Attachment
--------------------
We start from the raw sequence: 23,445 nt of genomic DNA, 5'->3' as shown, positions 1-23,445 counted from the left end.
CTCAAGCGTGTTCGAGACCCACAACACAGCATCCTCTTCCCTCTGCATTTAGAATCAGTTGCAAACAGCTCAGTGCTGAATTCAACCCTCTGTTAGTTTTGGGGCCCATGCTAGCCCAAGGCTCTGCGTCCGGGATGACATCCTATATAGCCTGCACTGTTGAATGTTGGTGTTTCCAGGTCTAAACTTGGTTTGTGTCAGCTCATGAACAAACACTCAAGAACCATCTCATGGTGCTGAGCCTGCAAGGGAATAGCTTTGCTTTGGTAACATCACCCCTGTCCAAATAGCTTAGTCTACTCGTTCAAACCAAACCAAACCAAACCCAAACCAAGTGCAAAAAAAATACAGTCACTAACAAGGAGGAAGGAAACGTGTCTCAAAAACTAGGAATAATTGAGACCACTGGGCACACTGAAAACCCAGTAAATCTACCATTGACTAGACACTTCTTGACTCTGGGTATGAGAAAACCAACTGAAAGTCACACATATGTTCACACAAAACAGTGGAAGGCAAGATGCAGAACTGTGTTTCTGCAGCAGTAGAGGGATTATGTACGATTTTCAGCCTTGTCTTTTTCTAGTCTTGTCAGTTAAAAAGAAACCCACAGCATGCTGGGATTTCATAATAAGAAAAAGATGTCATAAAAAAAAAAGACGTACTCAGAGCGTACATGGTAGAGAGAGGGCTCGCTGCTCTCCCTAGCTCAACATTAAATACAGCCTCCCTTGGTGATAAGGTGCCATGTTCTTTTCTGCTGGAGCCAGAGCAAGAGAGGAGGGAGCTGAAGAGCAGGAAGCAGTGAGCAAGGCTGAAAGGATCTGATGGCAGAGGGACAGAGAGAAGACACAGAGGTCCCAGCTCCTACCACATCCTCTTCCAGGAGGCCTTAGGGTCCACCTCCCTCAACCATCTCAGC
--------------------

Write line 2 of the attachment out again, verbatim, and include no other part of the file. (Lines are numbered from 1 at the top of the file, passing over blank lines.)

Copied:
CTCAAGCGTGTTCGAGACCCACAACACAGCATCCTCTTCCCTCTGCATTTAGAATCAGTTGCAAACAGCTCAGTGCTGAATTCAACCCTCTGTTAGTTTTGGGGCCCATGCTAGCCCAAGGCTCTGCGTCCGGGATGACATCCTATATAGCCTGCACTGTTGAATGTTGGTGTTTCCAGGTCTAAACTTGGTTTGTGTCAGCTCATGAACAAACACTCAAGAACCATCTCATGGTGCTGAGCCTGCAAGGGAATAGCTTTGCTTTGGTAACATCACCCCTGTCCAAATAGCTTAGTCTACTCGTTCAAACCAAACCAAACCAAACCCAAACCAAGTGCAAAAAAAATACAGTCACTAACAAGGAGGAAGGAAACGTGTCTCAAAAACTAGGAATAATTGAGACCACTGGGCACACTGAAAACCCAGTAAATCTACCATTGACTAGACACTTCTTGACTCTGGGTATGAGAAAACCAACTGAAAGTCACACATATGTTCACACAAAACAGTGGAAGGCAAGATGCAGAACTGTGTTTCTGCAGCAGTAGAGGGATTATGTACGATTTTCAGCCTTGTCTTTTTCTAGTCTTGTCAGTTAAAAAGAAACCCACAGCATGCTGGGATTTCATAATAAGAAAAAGATGTCATAAAAAAAAAAGACGTACTCAGAGCGTACATGGTAGAGAGAGGGCTCGCTGCTCTCCCTAGCTCAACATTAAATACAGCCTCCCTTGGTGATAAGGTGCCATGTTCTTTTCTGCTGGAGCCAGAGCAAGAGAGGAGGGAGCTGAAGAGCAGGAAGCAGTGAGCAAGGCTGAAAGGATCTGATGGCAGAGGGACAGAGAGAAGACACAGAGGTCCCAGCTCCTACCACATCCTCTTCCAGGAGGCCTTAGGGTCCACCTCCCTCAACCATCTCAGC